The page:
Hai-Dang Phan

Hai-Dang Phan is author of the chapbook Small Wars (Convulsive Editions, 2016). His poetry has appeared in numerous journals, including The New Yorker, Poetry, Boston Review, jubilat, New England Review, Bennington Review, and Lana Turner. He is an assistant professor of English at Grinnell College, and currently lives in Des Moines, Iowa. (photo: Linh Dinh)





Walking down Broadway today
I get a call from my old neighbor
I haven’t heard from in ages.
“Hy-Vee is having a sale on soda.”
That’s too bad because New York
is so expensive. She’s always
wanted to see the city, but knows
she won’t, “not in this lifetime.”

I recall well our first meeting.
She wore a unisex cherubic
helmet of tight crunchy curls,
a giant sweatshirt declaring
for the record the season
(Cyclones vs. Hawkeyes)
and the state we were in:
A House Divided!

Local, thick-skinned,
heavyset, and magnetic,
she was a high-functioning
schizophrenic. For years,
a medical transcriptionist until
an episode left her jobless, bereft.
I was a low-functioning poet.
We became good neighbors.

Our communicating hallway
was a dimly lit echoey channel
of humdrum broadcasts.
Often I tuned in for company.
She had the isolato’s talent
for talking to herself. Her laugh
swept the floor, her curses
brightened the corners,

and her humor was Kevlar.
Of our absentee landlord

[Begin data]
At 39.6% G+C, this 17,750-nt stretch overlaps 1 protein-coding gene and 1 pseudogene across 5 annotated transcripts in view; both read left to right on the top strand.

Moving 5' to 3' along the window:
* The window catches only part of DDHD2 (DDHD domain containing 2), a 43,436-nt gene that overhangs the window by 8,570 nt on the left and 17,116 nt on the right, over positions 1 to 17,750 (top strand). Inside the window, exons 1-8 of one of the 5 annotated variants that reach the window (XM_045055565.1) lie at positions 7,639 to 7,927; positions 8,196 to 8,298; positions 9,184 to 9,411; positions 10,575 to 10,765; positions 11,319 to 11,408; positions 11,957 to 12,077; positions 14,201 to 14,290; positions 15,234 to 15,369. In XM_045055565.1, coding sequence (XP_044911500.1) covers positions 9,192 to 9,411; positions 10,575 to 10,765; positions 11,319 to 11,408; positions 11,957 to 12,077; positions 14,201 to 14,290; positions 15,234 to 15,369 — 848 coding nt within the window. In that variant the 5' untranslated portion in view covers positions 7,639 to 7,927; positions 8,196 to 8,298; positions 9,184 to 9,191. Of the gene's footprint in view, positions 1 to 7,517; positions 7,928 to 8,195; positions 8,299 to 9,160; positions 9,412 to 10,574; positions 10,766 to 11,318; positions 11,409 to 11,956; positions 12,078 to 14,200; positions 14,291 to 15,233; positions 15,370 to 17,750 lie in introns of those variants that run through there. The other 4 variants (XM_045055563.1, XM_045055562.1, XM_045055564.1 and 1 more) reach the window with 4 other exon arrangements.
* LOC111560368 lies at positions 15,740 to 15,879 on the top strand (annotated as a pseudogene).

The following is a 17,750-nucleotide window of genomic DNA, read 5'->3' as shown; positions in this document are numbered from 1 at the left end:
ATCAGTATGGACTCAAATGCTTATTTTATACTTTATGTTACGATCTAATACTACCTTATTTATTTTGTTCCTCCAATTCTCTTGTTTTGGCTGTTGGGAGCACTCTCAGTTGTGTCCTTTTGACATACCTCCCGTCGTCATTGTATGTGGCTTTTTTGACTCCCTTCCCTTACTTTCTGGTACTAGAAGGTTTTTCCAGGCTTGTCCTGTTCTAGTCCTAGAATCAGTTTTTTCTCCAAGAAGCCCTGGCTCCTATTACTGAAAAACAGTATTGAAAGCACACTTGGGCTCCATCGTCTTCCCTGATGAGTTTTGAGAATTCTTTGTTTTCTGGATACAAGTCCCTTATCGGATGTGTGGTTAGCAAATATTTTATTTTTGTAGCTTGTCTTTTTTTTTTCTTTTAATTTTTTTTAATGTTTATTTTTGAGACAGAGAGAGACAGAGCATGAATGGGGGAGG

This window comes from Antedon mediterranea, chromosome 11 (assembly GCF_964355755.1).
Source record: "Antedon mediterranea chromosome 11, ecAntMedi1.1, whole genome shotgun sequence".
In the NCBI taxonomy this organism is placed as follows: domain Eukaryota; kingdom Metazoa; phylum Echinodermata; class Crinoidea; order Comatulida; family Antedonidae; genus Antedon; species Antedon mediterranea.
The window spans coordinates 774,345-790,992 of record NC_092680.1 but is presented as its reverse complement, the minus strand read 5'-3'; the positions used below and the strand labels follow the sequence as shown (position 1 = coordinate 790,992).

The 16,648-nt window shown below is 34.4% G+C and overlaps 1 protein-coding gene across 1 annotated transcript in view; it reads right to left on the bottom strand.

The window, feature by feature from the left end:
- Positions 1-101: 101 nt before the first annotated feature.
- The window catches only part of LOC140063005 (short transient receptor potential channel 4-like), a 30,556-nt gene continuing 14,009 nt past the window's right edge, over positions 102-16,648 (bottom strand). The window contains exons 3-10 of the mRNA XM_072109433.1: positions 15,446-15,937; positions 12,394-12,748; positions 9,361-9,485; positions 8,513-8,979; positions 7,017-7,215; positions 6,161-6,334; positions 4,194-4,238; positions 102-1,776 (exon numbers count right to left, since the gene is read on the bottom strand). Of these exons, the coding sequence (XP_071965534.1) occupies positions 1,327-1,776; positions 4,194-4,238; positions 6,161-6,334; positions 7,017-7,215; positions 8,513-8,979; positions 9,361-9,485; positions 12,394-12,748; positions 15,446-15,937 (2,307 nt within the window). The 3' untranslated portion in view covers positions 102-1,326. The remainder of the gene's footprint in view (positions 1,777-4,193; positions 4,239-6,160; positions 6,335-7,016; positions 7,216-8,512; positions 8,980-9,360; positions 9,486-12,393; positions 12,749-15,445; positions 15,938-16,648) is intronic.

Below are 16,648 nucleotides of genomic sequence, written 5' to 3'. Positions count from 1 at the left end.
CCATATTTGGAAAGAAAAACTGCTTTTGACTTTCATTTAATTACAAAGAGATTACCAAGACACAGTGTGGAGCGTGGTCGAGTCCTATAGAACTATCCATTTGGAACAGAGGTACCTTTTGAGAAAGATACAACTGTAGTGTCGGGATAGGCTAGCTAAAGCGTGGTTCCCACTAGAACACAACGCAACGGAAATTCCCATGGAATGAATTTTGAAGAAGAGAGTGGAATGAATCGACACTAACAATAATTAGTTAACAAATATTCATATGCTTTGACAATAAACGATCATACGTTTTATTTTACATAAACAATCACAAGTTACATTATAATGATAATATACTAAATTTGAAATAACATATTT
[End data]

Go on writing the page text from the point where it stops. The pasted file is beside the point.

Cheryl: “total B-I-T-C-H,
all caps, scary letters”;
of her chronically teary cat:
“Poor Miles has herpes,
but you don’t have to worry
unless you’re also a cat.”

Some days were too much.
When her Ziploc gallon bag
of laundry quarters disappeared
she called the cops, who called
Cheryl in San Luis Obispo…
She had until New Year’s Day
to find a new place and move out.

I came over one day to help,
the only time I ever stood inside
her apartment. Above the table
Mia Hamm with a flying ponytail
executed the poster perfect
corner kick; in the only photo
on the fridge, a girl in shadow
calmly stroked a kitten—

“I keep that to remind myself,
‘You weren’t always ugly.’”
She showed me the pantry,
where a shocking stockade
of perished non-perishables
towered on unstable shelves.
Freed from that great wall
a warped can of beans fell

and rolled to a stop at our feet.
A dud. We exploded into laughter.
“Those date back to the time
I was waiting for al-Qaeda.”
Under the kitchen sink
she still kept a blaze orange
backpack, her Wal-Mart
terrorist attack survival kit.

“Do they kill the virgins first
or keep us as trophies?”
She felt wholly unprepared
for what was to come.
Failing to find an answer,
I made eyes with July’s
Cosmo pressing luridly against
a see-through storage bin.

The surf of traffic washes
our rooms away. I still don’t
know what to say, so I promise
to send her a postcard, and do:
an aerial shot of Central Park
in autumn, something someone
might see flying into the city,
their feelings in fall colors.


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